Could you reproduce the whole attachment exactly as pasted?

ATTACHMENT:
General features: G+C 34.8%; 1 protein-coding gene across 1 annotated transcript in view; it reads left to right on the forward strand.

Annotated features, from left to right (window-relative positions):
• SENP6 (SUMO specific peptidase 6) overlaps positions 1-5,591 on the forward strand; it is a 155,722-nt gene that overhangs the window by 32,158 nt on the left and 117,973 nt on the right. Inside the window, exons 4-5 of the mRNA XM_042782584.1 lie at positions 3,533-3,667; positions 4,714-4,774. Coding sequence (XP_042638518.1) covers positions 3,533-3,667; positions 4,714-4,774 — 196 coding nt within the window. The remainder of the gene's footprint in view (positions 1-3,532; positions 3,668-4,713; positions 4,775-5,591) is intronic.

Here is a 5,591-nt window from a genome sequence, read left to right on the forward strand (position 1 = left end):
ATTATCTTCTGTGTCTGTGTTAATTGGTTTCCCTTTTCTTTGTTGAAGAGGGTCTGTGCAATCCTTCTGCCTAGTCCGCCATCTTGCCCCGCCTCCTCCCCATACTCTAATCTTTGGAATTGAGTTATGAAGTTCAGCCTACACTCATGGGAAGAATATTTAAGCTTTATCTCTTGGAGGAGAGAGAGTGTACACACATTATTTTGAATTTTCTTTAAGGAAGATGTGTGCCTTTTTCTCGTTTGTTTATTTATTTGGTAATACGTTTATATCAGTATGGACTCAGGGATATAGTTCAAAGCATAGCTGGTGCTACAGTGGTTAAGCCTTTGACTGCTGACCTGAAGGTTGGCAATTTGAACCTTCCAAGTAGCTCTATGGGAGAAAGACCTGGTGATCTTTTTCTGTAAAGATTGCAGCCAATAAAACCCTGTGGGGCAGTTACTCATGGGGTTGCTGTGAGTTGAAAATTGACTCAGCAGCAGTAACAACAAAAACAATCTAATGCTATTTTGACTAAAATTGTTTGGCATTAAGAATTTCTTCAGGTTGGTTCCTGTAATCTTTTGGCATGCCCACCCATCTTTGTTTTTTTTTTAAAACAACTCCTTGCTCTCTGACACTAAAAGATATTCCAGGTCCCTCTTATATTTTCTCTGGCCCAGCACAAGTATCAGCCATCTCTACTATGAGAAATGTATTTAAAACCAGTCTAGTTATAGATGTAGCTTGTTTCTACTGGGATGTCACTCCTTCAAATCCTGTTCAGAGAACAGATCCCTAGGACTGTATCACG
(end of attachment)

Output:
General features: G+C 34.8%; 1 protein-coding gene across 1 annotated transcript in view; it reads left to right on the forward strand.

Annotated features, from left to right (window-relative positions):
• SENP6 (SUMO specific peptidase 6) overlaps positions 1-5,591 on the forward strand; it is a 155,722-nt gene that overhangs the window by 32,158 nt on the left and 117,973 nt on the right. Inside the window, exons 4-5 of the mRNA XM_042782584.1 lie at positions 3,533-3,667; positions 4,714-4,774. Coding sequence (XP_042638518.1) covers positions 3,533-3,667; positions 4,714-4,774 — 196 coding nt within the window. The remainder of the gene's footprint in view (positions 1-3,532; positions 3,668-4,713; positions 4,775-5,591) is intronic.

Here is a 5,591-nt window from a genome sequence, read left to right on the forward strand (position 1 = left end):
ATTATCTTCTGTGTCTGTGTTAATTGGTTTCCCTTTTCTTTGTTGAAGAGGGTCTGTGCAATCCTTCTGCCTAGTCCGCCATCTTGCCCCGCCTCCTCCCCATACTCTAATCTTTGGAATTGAGTTATGAAGTTCAGCCTACACTCATGGGAAGAATATTTAAGCTTTATCTCTTGGAGGAGAGAGAGTGTACACACATTATTTTGAATTTTCTTTAAGGAAGATGTGTGCCTTTTTCTCGTTTGTTTATTTATTTGGTAATACGTTTATATCAGTATGGACTCAGGGATATAGTTCAAAGCATAGCTGGTGCTACAGTGGTTAAGCCTTTGACTGCTGACCTGAAGGTTGGCAATTTGAACCTTCCAAGTAGCTCTATGGGAGAAAGACCTGGTGATCTTTTTCTGTAAAGATTGCAGCCAATAAAACCCTGTGGGGCAGTTACTCATGGGGTTGCTGTGAGTTGAAAATTGACTCAGCAGCAGTAACAACAAAAACAATCTAATGCTATTTTGACTAAAATTGTTTGGCATTAAGAATTTCTTCAGGTTGGTTCCTGTAATCTTTTGGCATGCCCACCCATCTTTGTTTTTTTTTTAAAACAACTCCTTGCTCTCTGACACTAAAAGATATTCCAGGTCCCTCTTATATTTTCTCTGGCCCAGCACAAGTATCAGCCATCTCTACTATGAGAAATGTATTTAAAACCAGTCTAGTTATAGATGTAGCTTGTTTCTACTGGGATGTCACTCCTTCAAATCCTGTTCAGAGAACAGATCCCTAGGACTGTATCACG